The iPad is getting new gestures for copy, paste, and other actions.

BusinessInsider USA Images/Apple

While mouse and touchpad is probably still the most natural form of input for work-related tasks, Apple is improving the way touch works on the iPad.

Consider the new copy and paste gestures in iPadOS, for example. You’ll be able to copy text by pinching up from the screen with three fingers, while pinching outward with three fingers will paste the content in the location of your choosing. The gestures are meant to mimic the motion of picking something up and putting it back down, making it easy to remember.

Similarly, Apple is launching new gestures that make it possible to undo an action by swiping to the left with three fingers and redo by swiping to the right with three fingers.

The Apple Pencil is becoming more useful.

BusinessInsider USA Images/Apple

One advantage that Samsung’s S Pen stylus has always had over the Apple Pencil is its ability to tie into Samsung’s software to enable certain shortcuts and features.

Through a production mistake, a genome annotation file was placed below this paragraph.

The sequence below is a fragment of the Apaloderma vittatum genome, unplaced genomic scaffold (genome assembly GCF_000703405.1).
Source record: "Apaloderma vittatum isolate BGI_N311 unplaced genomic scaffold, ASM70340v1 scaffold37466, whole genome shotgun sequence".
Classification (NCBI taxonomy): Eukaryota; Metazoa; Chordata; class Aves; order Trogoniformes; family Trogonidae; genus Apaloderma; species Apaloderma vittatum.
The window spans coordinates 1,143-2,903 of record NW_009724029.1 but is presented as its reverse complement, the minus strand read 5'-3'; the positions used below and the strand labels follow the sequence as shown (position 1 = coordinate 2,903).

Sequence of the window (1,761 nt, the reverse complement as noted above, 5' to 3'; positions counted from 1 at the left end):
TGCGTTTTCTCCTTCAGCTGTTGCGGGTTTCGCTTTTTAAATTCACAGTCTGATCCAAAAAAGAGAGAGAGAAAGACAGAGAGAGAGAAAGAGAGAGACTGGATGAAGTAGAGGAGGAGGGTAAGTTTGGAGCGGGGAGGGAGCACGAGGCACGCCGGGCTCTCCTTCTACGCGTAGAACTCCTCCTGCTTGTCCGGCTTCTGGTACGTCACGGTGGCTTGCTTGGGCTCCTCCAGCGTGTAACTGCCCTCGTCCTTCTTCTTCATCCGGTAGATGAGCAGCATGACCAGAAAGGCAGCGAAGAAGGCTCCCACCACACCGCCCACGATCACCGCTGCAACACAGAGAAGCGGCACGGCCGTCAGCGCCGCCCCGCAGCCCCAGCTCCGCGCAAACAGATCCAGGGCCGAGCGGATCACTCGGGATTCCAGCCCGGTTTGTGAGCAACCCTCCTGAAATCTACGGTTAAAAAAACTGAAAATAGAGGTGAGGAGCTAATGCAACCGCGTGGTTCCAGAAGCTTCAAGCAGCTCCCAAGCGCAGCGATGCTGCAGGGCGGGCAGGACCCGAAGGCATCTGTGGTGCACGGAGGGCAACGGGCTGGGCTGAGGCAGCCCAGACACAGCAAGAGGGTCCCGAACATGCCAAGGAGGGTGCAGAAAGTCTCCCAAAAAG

With iPadOS, it looks like Apple Pencil owners will get a small taste of this type of functionality, too. You’ll be able to take a screenshot in iPadOS by dragging the Apple Pencil from either bottom corner of the screen. While the Apple Pencil is still largely intended to be a tool for drawing, sketching, writing, and annotating rather than user interface shortcuts, it’s refreshing to see another use case for Apple’s stylus.

Other than the new screenshotting feature, the Apple Pencil will be capable of working at a lower latency thanks to Apple’s improved prediction algorithms.


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Apple’s $5 billion ‘spaceship’ campus isn’t attached to the planet, which helps it withstand major disasters like earthquakes




Apple ‘s new “spaceship” campus was notoriously expensive to build: Somewhere in the ballpark of $5 billion went into its construction. 

apple park apple spaceship campus
apple park apple spaceship campus